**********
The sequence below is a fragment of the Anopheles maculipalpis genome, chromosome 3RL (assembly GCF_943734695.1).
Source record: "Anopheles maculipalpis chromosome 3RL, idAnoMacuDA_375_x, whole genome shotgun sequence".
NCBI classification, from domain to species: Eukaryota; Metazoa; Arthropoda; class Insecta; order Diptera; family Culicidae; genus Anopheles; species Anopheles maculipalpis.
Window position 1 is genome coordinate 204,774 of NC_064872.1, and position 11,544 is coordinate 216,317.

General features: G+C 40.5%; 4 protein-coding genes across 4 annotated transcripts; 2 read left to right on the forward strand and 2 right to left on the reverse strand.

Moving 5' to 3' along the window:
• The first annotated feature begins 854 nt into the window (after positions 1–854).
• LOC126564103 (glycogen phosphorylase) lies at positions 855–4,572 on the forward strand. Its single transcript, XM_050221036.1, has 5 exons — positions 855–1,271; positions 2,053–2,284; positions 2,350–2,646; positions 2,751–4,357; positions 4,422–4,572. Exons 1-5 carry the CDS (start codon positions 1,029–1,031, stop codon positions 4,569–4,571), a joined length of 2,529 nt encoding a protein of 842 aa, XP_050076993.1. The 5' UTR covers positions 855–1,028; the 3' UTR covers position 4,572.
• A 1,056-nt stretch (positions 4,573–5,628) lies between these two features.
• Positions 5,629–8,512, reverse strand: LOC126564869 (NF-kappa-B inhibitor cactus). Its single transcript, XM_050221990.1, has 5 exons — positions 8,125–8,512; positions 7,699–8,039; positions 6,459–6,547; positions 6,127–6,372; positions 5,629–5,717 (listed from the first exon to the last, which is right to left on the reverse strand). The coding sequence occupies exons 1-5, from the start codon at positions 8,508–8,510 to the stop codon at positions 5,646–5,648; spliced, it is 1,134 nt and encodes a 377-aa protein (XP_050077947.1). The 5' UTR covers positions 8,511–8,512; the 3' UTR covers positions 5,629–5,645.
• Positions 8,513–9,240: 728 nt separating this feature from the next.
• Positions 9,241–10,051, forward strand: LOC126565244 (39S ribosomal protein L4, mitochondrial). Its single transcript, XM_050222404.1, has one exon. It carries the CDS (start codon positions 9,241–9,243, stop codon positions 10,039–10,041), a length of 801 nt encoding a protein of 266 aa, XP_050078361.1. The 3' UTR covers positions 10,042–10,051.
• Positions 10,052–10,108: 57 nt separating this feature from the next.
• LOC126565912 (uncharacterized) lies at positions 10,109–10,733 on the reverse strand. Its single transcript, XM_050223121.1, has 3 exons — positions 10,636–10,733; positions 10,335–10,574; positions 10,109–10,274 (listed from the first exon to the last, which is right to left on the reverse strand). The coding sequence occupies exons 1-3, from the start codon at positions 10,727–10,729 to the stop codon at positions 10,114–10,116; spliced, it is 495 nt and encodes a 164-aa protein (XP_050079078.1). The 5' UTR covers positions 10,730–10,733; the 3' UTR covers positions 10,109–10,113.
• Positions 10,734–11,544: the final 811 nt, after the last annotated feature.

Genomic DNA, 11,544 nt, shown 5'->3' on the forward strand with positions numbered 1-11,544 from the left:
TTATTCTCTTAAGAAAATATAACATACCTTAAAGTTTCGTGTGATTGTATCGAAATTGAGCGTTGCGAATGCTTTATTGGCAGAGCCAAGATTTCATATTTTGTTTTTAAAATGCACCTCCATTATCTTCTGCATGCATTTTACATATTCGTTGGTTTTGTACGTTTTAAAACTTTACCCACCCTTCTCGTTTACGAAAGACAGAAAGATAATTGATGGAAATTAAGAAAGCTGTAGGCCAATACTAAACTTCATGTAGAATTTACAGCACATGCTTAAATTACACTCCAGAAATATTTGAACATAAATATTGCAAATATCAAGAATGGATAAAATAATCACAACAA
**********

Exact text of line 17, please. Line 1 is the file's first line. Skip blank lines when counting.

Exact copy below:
TTATTCTCTTAAGAAAATATAACATACCTTAAAGTTTCGTGTGATTGTATCGAAATTGAGCGTTGCGAATGCTTTATTGGCAGAGCCAAGATTTCATATTTTGTTTTTAAAATGCACCTCCATTATCTTCTGCATGCATTTTACATATTCGTTGGTTTTGTACGTTTTAAAACTTTACCCACCCTTCTCGTTTACGAAAGACAGAAAGATAATTGATGGAAATTAAGAAAGCTGTAGGCCAATACTAAACTTCATGTAGAATTTACAGCACATGCTTAAATTACACTCCAGAAATATTTGAACATAAATATTGCAAATATCAAGAATGGATAAAATAATCACAACAA